More students will travel abroad this spring than last, the director of the Office of Study Abroad said.
A total of 453 students will go abroad during the spring term, which is a “slight increase” from the number of students who studied abroad for one semester last spring, Robert Hallworth, director of Study Abroad. said.
Hallworth said the increase in students traveling abroad this year may be due to the low number of students going abroad last year because of the election and inauguration.
Europe is the most popular spring 2010 destination, Hallworth said. As of Nov. 20, 284 students had committed to study in Europe, 42 in the Middle East, 41 in Latin America, 34 in Asia, and 29 in Australia and the Pacific Islands. Twenty-three students will study abroad in Africa, and Hallworth said he estimates an additional 40 students will enroll in study abroad programs by the end of the semester.
Hallworth said 46 percent of undergraduates study abroad. Only 17 U.S. schools send more students abroad, according to a report released this year by the Institute for International Education.
The proportion of GW students studying in each region of the world is roughly similar to the national numbers in the report, though slightly more GW students (62 percent) study abroad in Europe than the nationwide level of 56 percent.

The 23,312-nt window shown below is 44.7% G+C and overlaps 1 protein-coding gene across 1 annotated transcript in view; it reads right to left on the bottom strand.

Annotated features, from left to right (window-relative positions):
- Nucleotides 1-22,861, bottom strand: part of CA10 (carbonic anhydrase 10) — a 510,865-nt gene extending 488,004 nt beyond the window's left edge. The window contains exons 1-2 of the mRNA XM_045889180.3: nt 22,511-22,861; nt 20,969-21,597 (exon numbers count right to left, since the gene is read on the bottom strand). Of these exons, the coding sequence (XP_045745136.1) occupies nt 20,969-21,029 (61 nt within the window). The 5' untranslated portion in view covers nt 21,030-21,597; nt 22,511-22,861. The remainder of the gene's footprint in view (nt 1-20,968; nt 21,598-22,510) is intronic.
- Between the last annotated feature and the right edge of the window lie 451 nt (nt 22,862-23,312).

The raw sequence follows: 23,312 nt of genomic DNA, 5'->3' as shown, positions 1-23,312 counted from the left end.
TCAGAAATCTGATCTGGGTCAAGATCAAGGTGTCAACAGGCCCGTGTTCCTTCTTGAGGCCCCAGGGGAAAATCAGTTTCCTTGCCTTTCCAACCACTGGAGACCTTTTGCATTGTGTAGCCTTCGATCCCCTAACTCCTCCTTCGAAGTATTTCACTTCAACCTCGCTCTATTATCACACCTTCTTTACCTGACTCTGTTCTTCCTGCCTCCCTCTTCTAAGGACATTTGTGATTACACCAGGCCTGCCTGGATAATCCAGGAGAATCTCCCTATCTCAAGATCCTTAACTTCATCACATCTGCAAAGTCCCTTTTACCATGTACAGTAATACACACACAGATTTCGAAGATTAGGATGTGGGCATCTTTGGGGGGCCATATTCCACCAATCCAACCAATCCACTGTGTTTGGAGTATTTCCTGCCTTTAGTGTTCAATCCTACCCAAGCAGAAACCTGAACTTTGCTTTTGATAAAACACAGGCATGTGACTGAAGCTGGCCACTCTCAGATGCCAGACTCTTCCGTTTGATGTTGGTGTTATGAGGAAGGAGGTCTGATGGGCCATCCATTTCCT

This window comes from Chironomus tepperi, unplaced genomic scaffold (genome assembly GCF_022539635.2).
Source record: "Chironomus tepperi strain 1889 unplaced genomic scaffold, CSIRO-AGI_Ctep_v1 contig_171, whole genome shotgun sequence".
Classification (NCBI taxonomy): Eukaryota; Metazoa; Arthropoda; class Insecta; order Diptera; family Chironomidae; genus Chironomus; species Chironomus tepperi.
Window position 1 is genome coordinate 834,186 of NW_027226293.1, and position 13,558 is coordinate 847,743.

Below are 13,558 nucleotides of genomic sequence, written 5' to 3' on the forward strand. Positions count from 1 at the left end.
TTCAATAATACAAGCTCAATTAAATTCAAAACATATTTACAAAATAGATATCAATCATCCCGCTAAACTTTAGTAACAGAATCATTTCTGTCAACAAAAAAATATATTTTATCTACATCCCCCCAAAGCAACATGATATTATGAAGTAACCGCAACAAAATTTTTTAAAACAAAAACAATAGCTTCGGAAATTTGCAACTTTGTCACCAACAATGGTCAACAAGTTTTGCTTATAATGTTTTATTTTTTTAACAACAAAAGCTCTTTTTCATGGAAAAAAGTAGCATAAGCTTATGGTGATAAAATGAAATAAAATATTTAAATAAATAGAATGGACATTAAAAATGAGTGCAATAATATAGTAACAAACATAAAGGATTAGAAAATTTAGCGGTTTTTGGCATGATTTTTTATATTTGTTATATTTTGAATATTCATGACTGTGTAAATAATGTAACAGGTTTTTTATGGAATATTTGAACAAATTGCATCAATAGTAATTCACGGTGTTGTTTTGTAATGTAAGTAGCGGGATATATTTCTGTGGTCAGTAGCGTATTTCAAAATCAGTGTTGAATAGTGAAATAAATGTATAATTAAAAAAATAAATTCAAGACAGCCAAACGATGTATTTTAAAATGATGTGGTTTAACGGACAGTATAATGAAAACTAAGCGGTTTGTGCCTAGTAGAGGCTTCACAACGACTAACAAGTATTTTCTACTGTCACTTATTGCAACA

Elliott School junior Julie Tiedrich said her decision to study abroad in China was influenced by the opportunity to acclimate herself to the culture.
“My parents have always taught my siblings and I that one of the most important things to do in life is experience other cultures and traditions,” Tiedrich said.
According to the IIE report, more students than ever are traveling to places like China. But Hallworth said he also saw a jump in another foreign country – the number of applicants to study in Denmark more than tripled from the five to seven who typically study there during the spring semester.
“I’m not sure what to attribute this to, but it was the one number that jumped out at me when I reviewed projections for the spring,” Hallworth said.
Hallworth also said he expects the numbers of students going abroad to increase modestly as more short-term programs are added and noted that students’ interest in the Middle East and Latin America has grown this year.